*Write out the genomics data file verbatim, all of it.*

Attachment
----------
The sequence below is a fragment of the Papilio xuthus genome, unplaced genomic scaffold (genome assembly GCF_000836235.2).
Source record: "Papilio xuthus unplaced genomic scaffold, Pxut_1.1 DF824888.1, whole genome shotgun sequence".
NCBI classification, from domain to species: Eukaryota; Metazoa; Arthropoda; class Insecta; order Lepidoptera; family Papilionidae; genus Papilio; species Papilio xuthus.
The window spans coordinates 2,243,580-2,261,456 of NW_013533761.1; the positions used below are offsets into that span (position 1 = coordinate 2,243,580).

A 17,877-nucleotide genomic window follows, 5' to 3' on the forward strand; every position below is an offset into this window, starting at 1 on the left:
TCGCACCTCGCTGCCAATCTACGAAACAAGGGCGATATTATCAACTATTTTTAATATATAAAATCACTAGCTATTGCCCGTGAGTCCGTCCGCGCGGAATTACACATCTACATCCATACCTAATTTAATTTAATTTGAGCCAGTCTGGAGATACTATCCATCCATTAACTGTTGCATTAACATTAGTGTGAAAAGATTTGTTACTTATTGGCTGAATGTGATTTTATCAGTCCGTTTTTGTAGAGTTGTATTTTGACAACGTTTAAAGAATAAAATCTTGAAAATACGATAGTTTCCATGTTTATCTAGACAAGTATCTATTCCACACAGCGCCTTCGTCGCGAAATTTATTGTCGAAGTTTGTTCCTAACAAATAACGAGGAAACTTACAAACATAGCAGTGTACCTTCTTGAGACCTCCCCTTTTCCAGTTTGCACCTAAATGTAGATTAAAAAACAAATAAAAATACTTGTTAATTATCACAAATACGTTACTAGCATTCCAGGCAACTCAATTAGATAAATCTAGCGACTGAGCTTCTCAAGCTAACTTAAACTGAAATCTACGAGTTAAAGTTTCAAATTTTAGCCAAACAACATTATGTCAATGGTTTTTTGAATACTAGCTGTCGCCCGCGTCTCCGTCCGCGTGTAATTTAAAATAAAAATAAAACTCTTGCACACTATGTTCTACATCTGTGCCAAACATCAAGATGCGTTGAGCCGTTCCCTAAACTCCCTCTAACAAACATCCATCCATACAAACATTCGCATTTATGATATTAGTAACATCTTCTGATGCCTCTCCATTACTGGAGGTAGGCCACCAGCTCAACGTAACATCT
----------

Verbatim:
The sequence below is a fragment of the Papilio xuthus genome, unplaced genomic scaffold (genome assembly GCF_000836235.2).
Source record: "Papilio xuthus unplaced genomic scaffold, Pxut_1.1 DF824888.1, whole genome shotgun sequence".
NCBI classification, from domain to species: Eukaryota; Metazoa; Arthropoda; class Insecta; order Lepidoptera; family Papilionidae; genus Papilio; species Papilio xuthus.
The window spans coordinates 2,243,580-2,261,456 of NW_013533761.1; the positions used below are offsets into that span (position 1 = coordinate 2,243,580).

A 17,877-nucleotide genomic window follows, 5' to 3' on the forward strand; every position below is an offset into this window, starting at 1 on the left:
TCGCACCTCGCTGCCAATCTACGAAACAAGGGCGATATTATCAACTATTTTTAATATATAAAATCACTAGCTATTGCCCGTGAGTCCGTCCGCGCGGAATTACACATCTACATCCATACCTAATTTAATTTAATTTGAGCCAGTCTGGAGATACTATCCATCCATTAACTGTTGCATTAACATTAGTGTGAAAAGATTTGTTACTTATTGGCTGAATGTGATTTTATCAGTCCGTTTTTGTAGAGTTGTATTTTGACAACGTTTAAAGAATAAAATCTTGAAAATACGATAGTTTCCATGTTTATCTAGACAAGTATCTATTCCACACAGCGCCTTCGTCGCGAAATTTATTGTCGAAGTTTGTTCCTAACAAATAACGAGGAAACTTACAAACATAGCAGTGTACCTTCTTGAGACCTCCCCTTTTCCAGTTTGCACCTAAATGTAGATTAAAAAACAAATAAAAATACTTGTTAATTATCACAAATACGTTACTAGCATTCCAGGCAACTCAATTAGATAAATCTAGCGACTGAGCTTCTCAAGCTAACTTAAACTGAAATCTACGAGTTAAAGTTTCAAATTTTAGCCAAACAACATTATGTCAATGGTTTTTTGAATACTAGCTGTCGCCCGCGTCTCCGTCCGCGTGTAATTTAAAATAAAAATAAAACTCTTGCACACTATGTTCTACATCTGTGCCAAACATCAAGATGCGTTGAGCCGTTCCCTAAACTCCCTCTAACAAACATCCATCCATACAAACATTCGCATTTATGATATTAGTAACATCTTCTGATGCCTCTCCATTACTGGAGGTAGGCCACCAGCTCAACGTAACATCT